An Old Git Writes

Sorry about that. Just had to get the above post out of the system. Sometimes there’s only so much you can take without blowing a gasket. And I find the breathtaking mendacity of the British over the entrenchment of powers to be nauseating. Although not all surprising, so it’s the apparent connivance of those who whistle merrily while this is done to us that attract my ire.

I mean, they must know it by now, don’t you think? It must have hit many of them like a sledgehammer even just the morning after the indyref when Cameron spat back at them with his ‘This is all about England’. Now the very basis on which many voted No is shredded in front of us – by the government’s own lawyer, confirmed by the courts. You were lied to, Scots. And there’s isn’t a hint of atonement. On the contrary, there’s what the BBC reports as ‘relief’ in government that Scotland’s parliament won’t have to be consulted or have a vote before we are pulled out of Europe against our expressed wish. Allowing us a say would, we are told, have been a nightmare for ministers. Oh, dear. Sorry to be a nuisance. This, in the Family of Nations, the Union of Equals. They inserted weasel words to wriggle out of their commitment. And they are happy and proud to get away with it. (There are no words for the MSP drones who thought this was a ‘victory.’)

And, as my fury suggested, while I acknowledge the unprincipled duplicity of Tories, I struggle to comprehend why anyone resident in Scotland would accept such treatment.

But there we are. That’s our country and that’s our people. And to those who make the claim that one possibility is excluding non-Scots from voting – in order to exclude English incomers more likely to vote No – I say that’s going backwards. The whole point about our vision for Scotland is inclusion and fairness within a democratic state. If you live here, you’re one of us. Apart from all kinds of ethnicity checks and social division that would flow from it, it is a contradiction of what my nationalism stands for. On an entirely different point, the anecdotal evidence is that English arrivals are a hugely positive influence on everything from shops and services to transport and business. Many a spot in rural Scotland is enlivened by the enterprise of English cousins. They deserve both a vote like everybody else and to their own opinions. It is perfectly understandable that they retain ties to England and the UK. I just hope they’ve begun fraying recently. And anyway my mum was English. So there.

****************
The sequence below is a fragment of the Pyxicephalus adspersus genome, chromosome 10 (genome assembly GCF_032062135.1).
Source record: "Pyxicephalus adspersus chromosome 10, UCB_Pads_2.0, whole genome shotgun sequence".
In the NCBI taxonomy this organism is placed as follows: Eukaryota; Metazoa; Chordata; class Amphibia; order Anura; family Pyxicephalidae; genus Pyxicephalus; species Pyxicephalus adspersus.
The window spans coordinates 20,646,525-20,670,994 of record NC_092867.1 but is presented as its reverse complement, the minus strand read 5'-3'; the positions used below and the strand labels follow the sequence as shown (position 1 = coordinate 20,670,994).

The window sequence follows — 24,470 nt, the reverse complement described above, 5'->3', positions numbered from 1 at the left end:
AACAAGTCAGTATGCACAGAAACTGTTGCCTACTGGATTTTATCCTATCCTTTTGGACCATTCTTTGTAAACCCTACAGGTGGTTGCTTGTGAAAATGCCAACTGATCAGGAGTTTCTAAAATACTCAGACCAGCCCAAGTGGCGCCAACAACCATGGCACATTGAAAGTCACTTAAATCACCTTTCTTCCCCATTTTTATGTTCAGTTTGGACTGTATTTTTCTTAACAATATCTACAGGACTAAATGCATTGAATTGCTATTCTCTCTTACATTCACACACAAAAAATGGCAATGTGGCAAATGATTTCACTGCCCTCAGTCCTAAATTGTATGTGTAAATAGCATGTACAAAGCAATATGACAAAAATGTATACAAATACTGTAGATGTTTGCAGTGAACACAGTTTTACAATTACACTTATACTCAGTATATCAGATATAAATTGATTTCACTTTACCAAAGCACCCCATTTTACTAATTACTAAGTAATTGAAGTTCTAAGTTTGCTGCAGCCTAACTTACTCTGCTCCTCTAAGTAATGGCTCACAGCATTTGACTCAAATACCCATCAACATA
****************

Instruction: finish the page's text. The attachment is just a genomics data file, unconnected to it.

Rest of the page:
I hope those same folk who are attracted by low house prices, decent services and a good environment realise that it is devolution from London that has delivered a lot of that in the first place. So they can have faith in Scots to run our own affairs.

(There are others I hear who buy a house for elderly relatives and dump them knowing that personal care is free in Scotland. Cheers!)

You do wonder at the relationship we now have with England and the sovereign government when they are actively seeking not to debate with us. Even if you accept the legal point that we are sub division of a state and the courts decide we’re not legally entitled to formal engagement on a matter of state, is it unreasonable to think they might consult us anyway? You know, show some decency, a touch a democratic sentiment, a friendly wish to make sure they understand our position before proceeding…If it were you dealing with another person, wouldn’t you take seriously your responsibility to do the right thing by someone to whom you owe loyalty or respect? It’s just such a miserable, mean, dismissive approach from what look and sound to me increasingly like bigots and bullies.

But, you know, you can put aside all this constitutional stuff and forget all about Scotland and self-government and still feel mad. Underlying all of these issues is something much bigger and more obscene. It is the theft of youth.

Not only are mostly older Scots, in my view, ruining a modern, European future for our children by keeping Scotland within the iron grip of a blatantly scornful and small-minded kleptocracy, but all across the European nations a generation of the well-off is systematically denying to the next the very advantages they themselves enjoyed.

The great advances in social mobility came about from left-leaning governments in the post war years putting in place free health care, a welfare safety net, cradle-to-grave education, free access to university – with living grants – international exchanges to aid cooperation, taxation regimes that spread wealth more evenly and gave life chances beyond most peoples’ imaginations when the war ended.